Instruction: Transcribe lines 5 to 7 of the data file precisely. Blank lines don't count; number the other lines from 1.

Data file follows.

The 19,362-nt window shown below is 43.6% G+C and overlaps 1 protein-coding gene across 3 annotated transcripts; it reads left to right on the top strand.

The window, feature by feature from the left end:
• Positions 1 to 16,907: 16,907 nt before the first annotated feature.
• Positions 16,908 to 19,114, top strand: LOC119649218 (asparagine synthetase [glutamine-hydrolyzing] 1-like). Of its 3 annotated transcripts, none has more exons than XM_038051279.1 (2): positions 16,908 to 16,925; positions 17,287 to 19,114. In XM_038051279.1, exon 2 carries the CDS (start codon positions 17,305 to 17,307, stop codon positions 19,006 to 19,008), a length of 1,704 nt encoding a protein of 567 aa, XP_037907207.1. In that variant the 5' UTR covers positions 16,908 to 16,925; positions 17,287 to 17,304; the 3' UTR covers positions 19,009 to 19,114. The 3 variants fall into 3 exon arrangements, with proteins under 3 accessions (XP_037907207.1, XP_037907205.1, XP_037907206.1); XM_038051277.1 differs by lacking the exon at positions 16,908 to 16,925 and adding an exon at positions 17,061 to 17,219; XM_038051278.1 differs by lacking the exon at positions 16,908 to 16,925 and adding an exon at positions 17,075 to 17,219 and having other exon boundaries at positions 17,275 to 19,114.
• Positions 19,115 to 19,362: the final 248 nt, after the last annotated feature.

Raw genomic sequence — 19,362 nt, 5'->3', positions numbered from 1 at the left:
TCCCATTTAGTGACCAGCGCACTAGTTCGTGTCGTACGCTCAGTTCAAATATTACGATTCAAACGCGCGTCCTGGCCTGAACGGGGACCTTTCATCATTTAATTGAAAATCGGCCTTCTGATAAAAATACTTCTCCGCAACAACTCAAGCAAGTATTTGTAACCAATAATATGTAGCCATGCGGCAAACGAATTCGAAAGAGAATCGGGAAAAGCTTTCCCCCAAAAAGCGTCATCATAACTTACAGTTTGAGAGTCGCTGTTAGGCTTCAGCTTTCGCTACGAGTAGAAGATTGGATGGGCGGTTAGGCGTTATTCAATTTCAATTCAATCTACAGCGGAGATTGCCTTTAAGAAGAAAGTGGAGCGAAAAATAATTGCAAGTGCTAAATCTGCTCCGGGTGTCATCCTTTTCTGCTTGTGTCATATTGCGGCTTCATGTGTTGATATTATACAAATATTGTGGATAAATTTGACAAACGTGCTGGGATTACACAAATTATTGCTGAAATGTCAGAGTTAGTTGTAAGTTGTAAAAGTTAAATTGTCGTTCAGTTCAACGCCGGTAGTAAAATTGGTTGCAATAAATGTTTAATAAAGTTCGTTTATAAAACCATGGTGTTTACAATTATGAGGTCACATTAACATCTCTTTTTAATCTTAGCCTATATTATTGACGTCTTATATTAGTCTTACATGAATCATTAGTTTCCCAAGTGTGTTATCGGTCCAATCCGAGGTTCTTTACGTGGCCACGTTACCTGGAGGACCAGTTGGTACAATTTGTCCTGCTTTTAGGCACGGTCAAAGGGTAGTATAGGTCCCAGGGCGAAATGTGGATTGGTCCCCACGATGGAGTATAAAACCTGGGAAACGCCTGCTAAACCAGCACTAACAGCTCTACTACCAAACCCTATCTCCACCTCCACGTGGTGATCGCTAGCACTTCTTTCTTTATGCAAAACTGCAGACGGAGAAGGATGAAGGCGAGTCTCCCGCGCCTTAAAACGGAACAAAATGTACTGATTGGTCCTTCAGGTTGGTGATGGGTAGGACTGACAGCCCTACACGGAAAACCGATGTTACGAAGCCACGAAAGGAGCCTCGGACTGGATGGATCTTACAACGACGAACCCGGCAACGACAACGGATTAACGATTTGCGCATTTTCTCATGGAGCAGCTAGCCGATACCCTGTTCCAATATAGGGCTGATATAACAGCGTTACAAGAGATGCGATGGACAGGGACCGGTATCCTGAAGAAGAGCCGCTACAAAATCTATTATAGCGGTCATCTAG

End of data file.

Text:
• Positions 19,115 to 19,362: the final 248 nt, after the last annotated feature.

Raw genomic sequence — 19,362 nt, 5'->3', positions numbered from 1 at the left:
TCCCATTTAGTGACCAGCGCACTAGTTCGTGTCGTACGCTCAGTTCAAATATTACGATTCAAACGCGCGTCCTGGCCTGAACGGGGACCTTTCATCATTTAATTGAAAATCGGCCTTCTGATAAAAATACTTCTCCGCAACAACTCAAGCAAGTATTTGTAACCAATAATATGTAGCCATGCGGCAAACGAATTCGAAAGAGAATCGGGAAAAGCTTTCCCCCAAAAAGCGTCATCATAACTTACAGTTTGAGAGTCGCTGTTAGGCTTCAGCTTTCGCTACGAGTAGAAGATTGGATGGGCGGTTAGGCGTTATTCAATTTCAATTCAATCTACAGCGGAGATTGCCTTTAAGAAGAAAGTGGAGCGAAAAATAATTGCAAGTGCTAAATCTGCTCCGGGTGTCATCCTTTTCTGCTTGTGTCATATTGCGGCTTCATGTGTTGATATTATACAAATATTGTGGATAAATTTGACAAACGTGCTGGGATTACACAAATTATTGCTGAAATGTCAGAGTTAGTTGTAAGTTGTAAAAGTTAAATTGTCGTTCAGTTCAACGCCGGTAGTAAAATTGGTTGCAATAAATGTTTAATAAAGTTCGTTTATAAAACCATGGTGTTTACAATTATGAGGTCACATTAACATCTCTTTTTAATCTTAGCCTATATTATTGACGTCTTATATTAGTCTTACATGAATCATTAGTTTCCCAAGTGTGTTATCGGTCCAATCCGAGGTTCTTTACGTGGCCACGTTACCTGGAGGACCAGTTGGTACAATTTGTCCTGCTTTTAGGCACGGTCAAAGGGTAGTATAGGTCCCAGGGCGAAATGTGGATTGGTCCCCACGATGGAGTATAAAACCTGGGAAACGCCTGCTAAACCAGCACTAACAGCTCTACTACCAAACCCTATCTCCACCTCCACGTGGTGATCGCTAGCACTTCTTTCTTTATGCAAAACTGCAGACGGAGAAGGATGAAGGCGAGTCTCCCGCGCCTTAAAACGGAACAAAATGTACTGATTGGTCCTTCAGGTTGGTGATGGGTAGGACTGACAGCCCTACACGGAAAACCGATGTTACGAAGCCACGAAAGGAGCCTCGGACTGGATGGATCTTACAACGACGAACCCGGCAACGACAACGGATTAACGATTTGCGCATTTTCTCATGGAGCAGCTAGCCGATACCCTGTTCCAATATAGGGCTGATATAACAGCGTTACAAGAGATGCGATGGACAGGGACCGGTATCCTGAAGAAGAGCCGCTACAAAATCTATTATAGCGGTCATCTAG